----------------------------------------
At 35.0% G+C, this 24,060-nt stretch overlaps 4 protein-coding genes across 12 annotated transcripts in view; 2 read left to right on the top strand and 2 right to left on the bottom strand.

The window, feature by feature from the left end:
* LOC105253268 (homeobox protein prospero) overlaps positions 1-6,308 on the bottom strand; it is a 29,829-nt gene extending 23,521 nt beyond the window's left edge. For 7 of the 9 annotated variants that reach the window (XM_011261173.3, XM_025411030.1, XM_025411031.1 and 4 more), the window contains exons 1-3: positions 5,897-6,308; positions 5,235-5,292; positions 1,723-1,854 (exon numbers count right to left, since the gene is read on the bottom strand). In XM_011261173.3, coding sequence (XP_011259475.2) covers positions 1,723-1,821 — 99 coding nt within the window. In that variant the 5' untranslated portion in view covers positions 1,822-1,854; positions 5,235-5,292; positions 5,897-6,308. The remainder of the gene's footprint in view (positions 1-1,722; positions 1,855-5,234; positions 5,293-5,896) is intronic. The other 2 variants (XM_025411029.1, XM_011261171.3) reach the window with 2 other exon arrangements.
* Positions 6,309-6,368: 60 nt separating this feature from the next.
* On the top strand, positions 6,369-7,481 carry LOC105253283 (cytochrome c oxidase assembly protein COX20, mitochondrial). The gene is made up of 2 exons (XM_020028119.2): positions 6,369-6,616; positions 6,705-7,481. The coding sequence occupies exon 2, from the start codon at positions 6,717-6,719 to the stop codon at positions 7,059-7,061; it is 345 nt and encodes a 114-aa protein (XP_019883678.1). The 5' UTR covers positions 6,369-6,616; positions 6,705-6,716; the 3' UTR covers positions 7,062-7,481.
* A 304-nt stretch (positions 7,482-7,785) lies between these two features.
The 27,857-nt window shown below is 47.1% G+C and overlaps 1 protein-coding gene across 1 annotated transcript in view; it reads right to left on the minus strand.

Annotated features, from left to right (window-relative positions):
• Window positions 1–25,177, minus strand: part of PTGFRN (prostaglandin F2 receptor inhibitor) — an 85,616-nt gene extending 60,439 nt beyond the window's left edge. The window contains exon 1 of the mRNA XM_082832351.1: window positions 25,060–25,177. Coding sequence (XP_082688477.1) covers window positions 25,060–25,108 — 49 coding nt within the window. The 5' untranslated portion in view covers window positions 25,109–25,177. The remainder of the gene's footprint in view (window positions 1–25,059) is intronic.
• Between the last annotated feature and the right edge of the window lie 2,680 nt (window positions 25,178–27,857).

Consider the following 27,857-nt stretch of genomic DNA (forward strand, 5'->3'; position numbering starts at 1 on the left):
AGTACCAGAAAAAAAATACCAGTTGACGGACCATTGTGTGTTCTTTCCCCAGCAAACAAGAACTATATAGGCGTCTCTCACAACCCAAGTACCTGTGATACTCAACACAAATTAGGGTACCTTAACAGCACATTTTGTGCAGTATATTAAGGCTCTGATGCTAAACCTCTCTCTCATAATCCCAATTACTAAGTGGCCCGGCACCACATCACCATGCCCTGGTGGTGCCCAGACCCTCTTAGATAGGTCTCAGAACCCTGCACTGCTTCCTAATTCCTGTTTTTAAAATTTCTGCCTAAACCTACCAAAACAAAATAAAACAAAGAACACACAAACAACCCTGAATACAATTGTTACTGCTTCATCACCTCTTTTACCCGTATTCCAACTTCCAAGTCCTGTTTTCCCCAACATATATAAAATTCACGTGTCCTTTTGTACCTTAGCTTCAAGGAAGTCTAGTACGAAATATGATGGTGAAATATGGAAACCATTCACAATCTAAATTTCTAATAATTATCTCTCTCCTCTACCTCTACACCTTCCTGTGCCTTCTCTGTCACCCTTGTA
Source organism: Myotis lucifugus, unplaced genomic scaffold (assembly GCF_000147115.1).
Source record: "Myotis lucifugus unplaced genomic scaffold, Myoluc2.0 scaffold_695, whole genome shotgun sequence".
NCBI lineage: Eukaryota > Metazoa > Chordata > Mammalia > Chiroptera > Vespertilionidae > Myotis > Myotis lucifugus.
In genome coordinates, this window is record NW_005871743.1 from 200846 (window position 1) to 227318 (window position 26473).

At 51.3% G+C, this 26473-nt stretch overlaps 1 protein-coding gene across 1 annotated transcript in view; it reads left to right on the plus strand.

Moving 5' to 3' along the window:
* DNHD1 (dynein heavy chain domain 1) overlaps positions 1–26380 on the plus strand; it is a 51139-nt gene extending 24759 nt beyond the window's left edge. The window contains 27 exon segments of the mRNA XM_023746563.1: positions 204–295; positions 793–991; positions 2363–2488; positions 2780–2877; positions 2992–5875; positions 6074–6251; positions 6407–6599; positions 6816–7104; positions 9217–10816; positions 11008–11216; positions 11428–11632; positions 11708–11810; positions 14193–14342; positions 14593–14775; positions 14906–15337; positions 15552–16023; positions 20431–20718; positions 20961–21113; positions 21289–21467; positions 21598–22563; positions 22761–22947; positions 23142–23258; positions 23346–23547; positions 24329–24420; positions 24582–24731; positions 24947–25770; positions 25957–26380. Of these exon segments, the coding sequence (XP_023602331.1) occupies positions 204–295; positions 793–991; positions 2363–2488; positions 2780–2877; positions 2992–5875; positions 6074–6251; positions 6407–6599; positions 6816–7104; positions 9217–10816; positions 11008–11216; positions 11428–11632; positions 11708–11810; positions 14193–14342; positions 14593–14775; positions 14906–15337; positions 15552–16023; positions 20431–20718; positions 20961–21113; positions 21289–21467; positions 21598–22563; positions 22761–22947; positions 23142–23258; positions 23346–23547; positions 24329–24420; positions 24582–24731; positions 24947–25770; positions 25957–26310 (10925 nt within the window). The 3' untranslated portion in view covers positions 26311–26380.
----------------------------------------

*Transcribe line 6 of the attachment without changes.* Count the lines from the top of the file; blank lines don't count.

* A 304-nt stretch (positions 7,482-7,785) lies between these two features.